The last day of climate negotiations at Le Bourget become the penultimate as the final adoption of the Paris deal was postponed from Friday (Dec. 11) to Saturday (Dec. 12).
“We are almost at the end of the road, and I am optimistic. The preparatory conditions have been very good”, the President of COP21 and French Foreign Minister Laurent Fabius told a press conference on Friday morning. “I will be able to present the text to all Parties tomorrow at 9am”, he said.
UN Secretary General Ban Kim-moon praised Fabius’ diplomatic efforts “in recent months but especially in recent days” and declared himself “confident that negotiators will reach an ambitious and strong agreement”.
After the Comité de Paris on Thursday night released the latest draft of the climate agreement, “Indaba-type” meetings lasted until late to find compromise on the remaining contentious points, all basically linked to the issues of differentiation, finance and ambition. According to Reuters, China was resisting calls for all nations to review and update their national mitigation plans every five years, while Saudi Arabia is opposing an explicit long-term goal to limit the rise in global temperatures to “well below” 2° Celsius above pre-industrial levels.
With respect to the previous draft issued on Wednesday, the current 27-page version is slightly shorter and includes significantly less square brackets (50 instead of over 300 of Wednesday’s text).
The long term goal is currently not bracketed in Article 2, stating that the purpose of the agreement is, among others, to “hold the increase in the global average temperature to well below 2 °C above pre-industrial levels and to pursue efforts to limit the temperature increase to 1.5 °C, recognizing that this would significantly reduce risks and impacts of climate change”. The previous draft included three options: “below 2°C”, “below 1.5°C” and the middle ground formula contained in Thursday’s version, which also calls for “GHG neutrality in second half of the century”. Climate scientists gathered in a panel event on Friday at Le Bourget highlighted that the current “neutrality” reference is too weak to achieve the long term goal and implicitly relies on negative emission technologies, such as carbon capture and storage and BECCS, whose large-scale deployment is still unsure. The “decarbonization” option, contemplated in the previous version, would have been a better long-term qualitative goal, scientists said.
On finance, the latest draft leaves some options open as for the definition of the directional goal of Article 6: definitions of financial resources as “additional” and “scaled-up” are still included in brackets, while the need to achieve a balance between adaptation and mitigation was maintained. The Committee also put forth a solution to the contention between developed and developing Parties’ capabilities to contribute: previous options of coupling richer countries actions with non-Annex I Parties “having capability to do so” were excluded, while it was included that all Parties other than developed “may provide resources on a voluntary complementary basis”, and developed country Parties “should take the lead in mobilizing and facilitating the mobilization of climate finance”.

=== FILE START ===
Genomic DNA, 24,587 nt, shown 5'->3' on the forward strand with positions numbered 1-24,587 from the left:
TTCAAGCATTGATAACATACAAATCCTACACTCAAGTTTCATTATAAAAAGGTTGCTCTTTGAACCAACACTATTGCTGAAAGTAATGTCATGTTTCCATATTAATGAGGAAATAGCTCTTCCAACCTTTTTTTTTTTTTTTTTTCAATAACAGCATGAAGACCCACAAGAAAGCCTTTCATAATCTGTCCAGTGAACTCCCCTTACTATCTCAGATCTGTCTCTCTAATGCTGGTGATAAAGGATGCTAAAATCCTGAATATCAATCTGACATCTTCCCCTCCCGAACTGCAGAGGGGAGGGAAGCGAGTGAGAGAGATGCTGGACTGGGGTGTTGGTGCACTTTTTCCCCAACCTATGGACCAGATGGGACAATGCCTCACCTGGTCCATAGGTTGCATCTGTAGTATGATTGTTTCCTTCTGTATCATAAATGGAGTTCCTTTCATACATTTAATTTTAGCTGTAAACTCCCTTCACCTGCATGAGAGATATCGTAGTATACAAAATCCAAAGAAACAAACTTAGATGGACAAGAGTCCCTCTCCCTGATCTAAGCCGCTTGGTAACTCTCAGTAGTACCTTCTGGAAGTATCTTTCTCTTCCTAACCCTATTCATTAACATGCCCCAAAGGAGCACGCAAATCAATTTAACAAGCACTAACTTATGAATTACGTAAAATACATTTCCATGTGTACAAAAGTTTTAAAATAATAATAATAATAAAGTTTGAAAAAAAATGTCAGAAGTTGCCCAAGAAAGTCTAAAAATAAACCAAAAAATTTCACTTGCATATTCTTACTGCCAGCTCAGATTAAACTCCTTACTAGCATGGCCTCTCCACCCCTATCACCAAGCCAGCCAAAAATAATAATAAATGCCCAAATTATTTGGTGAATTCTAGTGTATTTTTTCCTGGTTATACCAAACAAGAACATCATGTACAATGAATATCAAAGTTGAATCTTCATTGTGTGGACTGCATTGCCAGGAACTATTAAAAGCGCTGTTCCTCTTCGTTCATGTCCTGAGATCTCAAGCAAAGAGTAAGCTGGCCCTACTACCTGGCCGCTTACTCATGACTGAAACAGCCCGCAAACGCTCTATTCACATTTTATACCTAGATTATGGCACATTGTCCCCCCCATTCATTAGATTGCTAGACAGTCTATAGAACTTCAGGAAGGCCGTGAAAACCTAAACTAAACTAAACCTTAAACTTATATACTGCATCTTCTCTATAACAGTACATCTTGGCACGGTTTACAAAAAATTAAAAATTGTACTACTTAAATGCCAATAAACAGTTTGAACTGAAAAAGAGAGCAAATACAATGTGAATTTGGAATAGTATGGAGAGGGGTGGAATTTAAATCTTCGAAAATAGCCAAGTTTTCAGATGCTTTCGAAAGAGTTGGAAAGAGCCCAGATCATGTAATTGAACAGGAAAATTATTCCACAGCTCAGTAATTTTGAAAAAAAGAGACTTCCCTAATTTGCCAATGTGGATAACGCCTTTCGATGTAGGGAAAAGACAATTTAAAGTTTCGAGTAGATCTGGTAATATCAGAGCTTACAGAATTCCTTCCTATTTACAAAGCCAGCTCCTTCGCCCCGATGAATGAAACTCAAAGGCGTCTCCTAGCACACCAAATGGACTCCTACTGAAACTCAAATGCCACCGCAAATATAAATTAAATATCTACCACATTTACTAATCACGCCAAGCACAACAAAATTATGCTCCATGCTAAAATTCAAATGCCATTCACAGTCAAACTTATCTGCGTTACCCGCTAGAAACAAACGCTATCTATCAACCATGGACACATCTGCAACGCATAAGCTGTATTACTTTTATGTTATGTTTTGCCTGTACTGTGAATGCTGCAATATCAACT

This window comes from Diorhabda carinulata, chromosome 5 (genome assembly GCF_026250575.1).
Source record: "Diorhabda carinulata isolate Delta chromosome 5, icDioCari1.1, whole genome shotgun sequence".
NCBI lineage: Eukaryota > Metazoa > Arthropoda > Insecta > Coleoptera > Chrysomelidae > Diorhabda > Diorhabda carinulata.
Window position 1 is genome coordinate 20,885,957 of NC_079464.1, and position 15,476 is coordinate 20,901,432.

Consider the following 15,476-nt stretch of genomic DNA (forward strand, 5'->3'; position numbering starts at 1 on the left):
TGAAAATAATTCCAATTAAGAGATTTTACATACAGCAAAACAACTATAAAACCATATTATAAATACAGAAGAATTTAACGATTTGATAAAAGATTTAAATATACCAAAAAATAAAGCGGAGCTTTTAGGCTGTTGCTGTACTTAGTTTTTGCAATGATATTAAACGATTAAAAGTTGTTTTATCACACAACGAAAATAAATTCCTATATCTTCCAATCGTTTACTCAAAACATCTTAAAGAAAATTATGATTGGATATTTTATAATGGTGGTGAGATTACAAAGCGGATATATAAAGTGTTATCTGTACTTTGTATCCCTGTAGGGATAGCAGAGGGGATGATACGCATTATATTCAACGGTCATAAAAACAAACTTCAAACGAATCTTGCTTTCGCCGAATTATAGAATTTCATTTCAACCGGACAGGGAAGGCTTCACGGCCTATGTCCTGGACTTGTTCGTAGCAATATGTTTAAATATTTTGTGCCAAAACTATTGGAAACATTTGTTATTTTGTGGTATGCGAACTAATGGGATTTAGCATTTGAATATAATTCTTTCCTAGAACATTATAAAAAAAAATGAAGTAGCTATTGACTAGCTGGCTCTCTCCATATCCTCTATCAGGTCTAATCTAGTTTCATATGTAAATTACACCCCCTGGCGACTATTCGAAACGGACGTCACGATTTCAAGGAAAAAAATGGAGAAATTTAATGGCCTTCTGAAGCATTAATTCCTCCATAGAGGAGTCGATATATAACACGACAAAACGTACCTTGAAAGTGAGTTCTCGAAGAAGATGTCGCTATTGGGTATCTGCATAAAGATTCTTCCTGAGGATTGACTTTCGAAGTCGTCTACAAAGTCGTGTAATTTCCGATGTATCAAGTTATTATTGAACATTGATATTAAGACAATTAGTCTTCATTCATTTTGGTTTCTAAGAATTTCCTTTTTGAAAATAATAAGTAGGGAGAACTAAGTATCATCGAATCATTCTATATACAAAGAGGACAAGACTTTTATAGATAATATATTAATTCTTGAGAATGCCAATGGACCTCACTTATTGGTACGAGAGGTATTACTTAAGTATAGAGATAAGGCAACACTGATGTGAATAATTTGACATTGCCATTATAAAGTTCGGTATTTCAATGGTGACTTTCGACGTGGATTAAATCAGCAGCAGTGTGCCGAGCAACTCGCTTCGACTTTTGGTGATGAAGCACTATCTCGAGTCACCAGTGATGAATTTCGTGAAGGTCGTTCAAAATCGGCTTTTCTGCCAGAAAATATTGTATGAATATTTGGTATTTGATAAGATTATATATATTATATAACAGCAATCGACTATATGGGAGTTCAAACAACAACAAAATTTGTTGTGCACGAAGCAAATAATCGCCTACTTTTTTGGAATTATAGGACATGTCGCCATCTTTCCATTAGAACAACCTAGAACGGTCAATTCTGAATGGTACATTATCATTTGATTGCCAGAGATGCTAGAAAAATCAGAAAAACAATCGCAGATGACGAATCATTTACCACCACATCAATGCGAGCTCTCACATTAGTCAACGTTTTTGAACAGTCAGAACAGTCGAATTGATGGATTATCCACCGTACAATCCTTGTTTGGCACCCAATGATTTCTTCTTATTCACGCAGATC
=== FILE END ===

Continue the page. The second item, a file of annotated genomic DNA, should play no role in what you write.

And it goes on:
Furthermore, the latest draft says there ‘shall’ be a progression beyond USD $100 billion post-2020, but quantified goals for the period were left to future Conferences work. Among the excluded provisions there was the one to “reduce international support for high-emissions investments”.
As for pre-2020 finance, the Committee went forward with the most ambitious option available (although leaving it in brackets), “strongly” urging “developed country Parties to scale up their level of financial support”. Despite calling for a concrete roadmap to achieve USD 100 billion by 2020, Thursday’s version dropped the explicit figures previously proposed for 2017 and 2018.
The current draft seems to confirm forecasts of a hybrid legal structure for the Paris agreement, based on a core text complemented by a series of COP decisions to be adopted in future meetings. The core text of the agreement will be legally binding, as clarified in the CP.21 draft decision which “adopts” the Agreement. Section 1 of the decision entitles the UN Secretary General to be the depositary of the Agreement and to open it for signature from 22 April 2016 to 21 April 2017. The terms and modalities for the entry into force of the treaty will be determined by an “Ad Hoc Working Group on the Paris Agreement”, that should be established for this purpose.
There is still no clarity on how the intended nationally determined contributions are linked to the core text, as the current version contains no reference to an international enforcement of INDCs and simply requests Parties to “prepare and communicate” their contributions.
Article 11 of the draft establishes a mechanism meant to “facilitate implementation” and “promote compliance” with the provisions of the Agreement. The mechanism will consist in an “expert-based”, “facilitative” committee that “shall … function in a manner that is transparent, non-adversarial, and non-punitive”.
Thursday’s text was criticized by human rights organizations, aid agencies and vulnerable communities leaders because the reference to the respect for human rights was “downgraded” from Article 2 of the previous version (stating that the agreement “will be implemented ….on the basis of respect for human rights”) to the preamble, according to which countries should “promote, respect and take into account their respective obligations on human rights” when developing policies and taking action to address climate change.
(Image: Press conference of Laurent Fabius and Ban Ki-moon at Le Bourget, Paris, Dec. 11, 2015. Photo credit: COP PARIS/Flickr)